Jack Albertson

Jack Albertson (June 16, 1907 – November 25, 1981) was an American actor, comedian, dancer, and singer who also performed in vaudeville.[1] Albertson is known for his role as John Cleary in The Subject Was Roses (1968), for which he received an Academy Award for Best Supporting Actor; Grandpa Joe in Willy Wonka & the Chocolate Factory (1971); Manny Rosen in The Poseidon Adventure (1972); and Ed Brown in the television sitcom Chico and the Man (1974–78). For his contributions to the television industry, Albertson was honored with a star on the Hollywood Walk of Fame in 1977 at 6253 Hollywood Boulevard.[2]

Jack Albertson
Albertson in the special TV presentation The Sad and Lonely Sundays (1986).
Harold Albertson

(1907-06-16)June 16, 1907
DiedNovember 25, 1981(1981-11-25) (aged 74)
Hollywood Hills, California, U.S.
Other namesJohn Alberts
  • Actor
  • vaudevillian
  • comedian
  • dancer
  • singer
Years activeca. 1926–1981
Notable credit(s)
TelevisionChico and the Man (1974–1978)
June Wallace Thompson (m. 1952)

Early life

Albertson was born on June 16, 1907, in Malden, Massachusetts,[3] the son of Russian Jewish immigrants Flora (née Craft) and Leopold Albertson.[4][5] His older sister was actress Mabel Albertson. Albertson's mother, a stock actress, supported the family by working in a shoe factory.[4] Until at least the age of 22, Albertson was known as "Harold Albertson".[4] His father abandoned his mother before Jack was born, and the boy was raised by his stepfather, Alex Erlich, a barber. Albertson's formal education ended after a single year in high school. During a New York Daily News interview (January 2, 1973) with Sidney Fields he reminisced: "I was bright but disruptive. I didn't do homework. To cover, I made wisecracks and funny faces at the teachers. They told me to take my business elsewhere." For a while Albertson worked at the local General Electric plant and in one of the many shoe factories in the Lynn, Massachusetts, area. He was also a rack boy in neighborhood pool parlors, where he was by his own admission a fairly good pool hustler, although he was always on guard to avoid playing anyone who could "out-hustle" him. Reportedly, at one point he ran away to sea, an undertaking not as romantic as it sounds, since his parents apparently helped him pack for the voyage. His pool hall days provided Albertson with an opportunity to learn a few tap-dance routines from his fellow hustlers, and when he was eighteen he began to be paid for his prize-winning shows. His sister Mabel taught him the first "time" steps in tap-dancing, and he picked up additional routines by watching vaudeville acts that played his hometown. About that time he started singing with a group called "The Golden Rule Four," who held their practice sessions beneath a railroad bridge.[6]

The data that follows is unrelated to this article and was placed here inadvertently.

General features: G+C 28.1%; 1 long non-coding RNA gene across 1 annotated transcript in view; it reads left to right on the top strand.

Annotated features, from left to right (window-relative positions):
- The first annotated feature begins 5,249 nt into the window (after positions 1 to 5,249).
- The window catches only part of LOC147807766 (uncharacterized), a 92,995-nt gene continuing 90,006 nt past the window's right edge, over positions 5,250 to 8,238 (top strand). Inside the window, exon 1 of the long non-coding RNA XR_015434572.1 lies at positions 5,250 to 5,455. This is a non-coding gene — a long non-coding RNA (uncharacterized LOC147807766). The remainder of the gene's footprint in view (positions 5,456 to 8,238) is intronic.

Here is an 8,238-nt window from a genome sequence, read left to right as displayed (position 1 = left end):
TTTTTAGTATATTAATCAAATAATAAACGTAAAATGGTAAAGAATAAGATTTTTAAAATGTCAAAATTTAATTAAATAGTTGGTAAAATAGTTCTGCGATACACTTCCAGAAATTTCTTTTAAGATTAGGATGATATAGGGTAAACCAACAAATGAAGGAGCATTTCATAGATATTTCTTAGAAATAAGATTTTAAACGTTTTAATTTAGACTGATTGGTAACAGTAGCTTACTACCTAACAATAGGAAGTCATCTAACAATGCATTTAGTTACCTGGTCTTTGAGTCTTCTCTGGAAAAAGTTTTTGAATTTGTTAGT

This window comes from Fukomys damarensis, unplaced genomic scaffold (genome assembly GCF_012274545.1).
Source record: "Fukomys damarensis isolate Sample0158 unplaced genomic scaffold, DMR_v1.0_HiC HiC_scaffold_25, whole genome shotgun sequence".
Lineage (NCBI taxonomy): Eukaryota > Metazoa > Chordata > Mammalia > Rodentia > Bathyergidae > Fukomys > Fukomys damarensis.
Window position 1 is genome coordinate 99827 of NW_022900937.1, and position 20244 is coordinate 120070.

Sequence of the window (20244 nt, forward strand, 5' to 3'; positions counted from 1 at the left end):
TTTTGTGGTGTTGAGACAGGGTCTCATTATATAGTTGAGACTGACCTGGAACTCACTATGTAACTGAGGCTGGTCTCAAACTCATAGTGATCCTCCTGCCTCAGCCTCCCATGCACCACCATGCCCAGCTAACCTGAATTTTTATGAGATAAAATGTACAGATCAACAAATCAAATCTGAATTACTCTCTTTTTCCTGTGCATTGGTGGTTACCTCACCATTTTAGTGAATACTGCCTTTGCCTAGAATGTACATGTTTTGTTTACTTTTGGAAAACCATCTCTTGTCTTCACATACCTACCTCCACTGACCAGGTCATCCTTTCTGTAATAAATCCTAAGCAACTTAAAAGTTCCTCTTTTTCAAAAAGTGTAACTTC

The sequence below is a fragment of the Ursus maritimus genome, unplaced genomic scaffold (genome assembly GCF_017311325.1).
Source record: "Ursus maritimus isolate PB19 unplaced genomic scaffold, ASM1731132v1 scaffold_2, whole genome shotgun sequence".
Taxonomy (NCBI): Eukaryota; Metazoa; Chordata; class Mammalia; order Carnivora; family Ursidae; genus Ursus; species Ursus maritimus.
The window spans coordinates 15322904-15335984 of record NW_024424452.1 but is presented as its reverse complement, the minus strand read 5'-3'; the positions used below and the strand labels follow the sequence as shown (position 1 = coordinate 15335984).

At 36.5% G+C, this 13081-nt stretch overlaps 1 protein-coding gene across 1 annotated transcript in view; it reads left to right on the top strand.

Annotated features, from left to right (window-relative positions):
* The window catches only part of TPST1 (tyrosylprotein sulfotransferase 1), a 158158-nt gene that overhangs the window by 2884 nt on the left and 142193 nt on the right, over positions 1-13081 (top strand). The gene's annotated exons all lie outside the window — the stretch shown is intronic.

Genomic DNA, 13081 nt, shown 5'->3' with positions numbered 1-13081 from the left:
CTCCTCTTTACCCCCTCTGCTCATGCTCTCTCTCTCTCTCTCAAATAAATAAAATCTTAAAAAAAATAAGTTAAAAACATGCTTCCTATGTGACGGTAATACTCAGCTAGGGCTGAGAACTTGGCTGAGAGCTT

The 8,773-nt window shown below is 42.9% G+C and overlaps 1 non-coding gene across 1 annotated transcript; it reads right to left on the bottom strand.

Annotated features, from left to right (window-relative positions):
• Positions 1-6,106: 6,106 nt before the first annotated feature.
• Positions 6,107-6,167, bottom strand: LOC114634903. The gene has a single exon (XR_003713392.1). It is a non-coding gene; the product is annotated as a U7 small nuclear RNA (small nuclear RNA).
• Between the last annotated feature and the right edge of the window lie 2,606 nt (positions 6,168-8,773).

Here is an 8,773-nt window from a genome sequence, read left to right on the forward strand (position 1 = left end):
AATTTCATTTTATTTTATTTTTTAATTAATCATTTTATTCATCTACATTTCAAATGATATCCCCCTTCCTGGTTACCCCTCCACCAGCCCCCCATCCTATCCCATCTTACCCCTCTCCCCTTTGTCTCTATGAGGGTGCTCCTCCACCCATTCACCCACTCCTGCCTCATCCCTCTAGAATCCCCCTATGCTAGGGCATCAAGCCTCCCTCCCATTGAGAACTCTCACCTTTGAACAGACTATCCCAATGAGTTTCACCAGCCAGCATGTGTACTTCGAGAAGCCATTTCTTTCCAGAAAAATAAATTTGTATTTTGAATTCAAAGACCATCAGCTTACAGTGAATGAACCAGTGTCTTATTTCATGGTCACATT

Albertson dropped out of high school to join the vaudeville road troupe known as the Dancing Verselle Sisters. He then worked in burlesque as a hoofer (soft shoe dancer) and straight man to Phil Silvers on the Minsky's Burlesque Circuit. Besides vaudeville and burlesque, he appeared on the stage in many Broadway plays and musicals, including High Button Shoes, Top Banana, The Cradle Will Rock, Make Mine Manhattan, Show Boat, Boy Meets Girl, Girl Crazy, Meet the People, The Sunshine Boys – for which he received a Tony Award nomination for Best Actor, and The Subject Was Roses – for which he won a Tony for Best Supporting Actor.[7]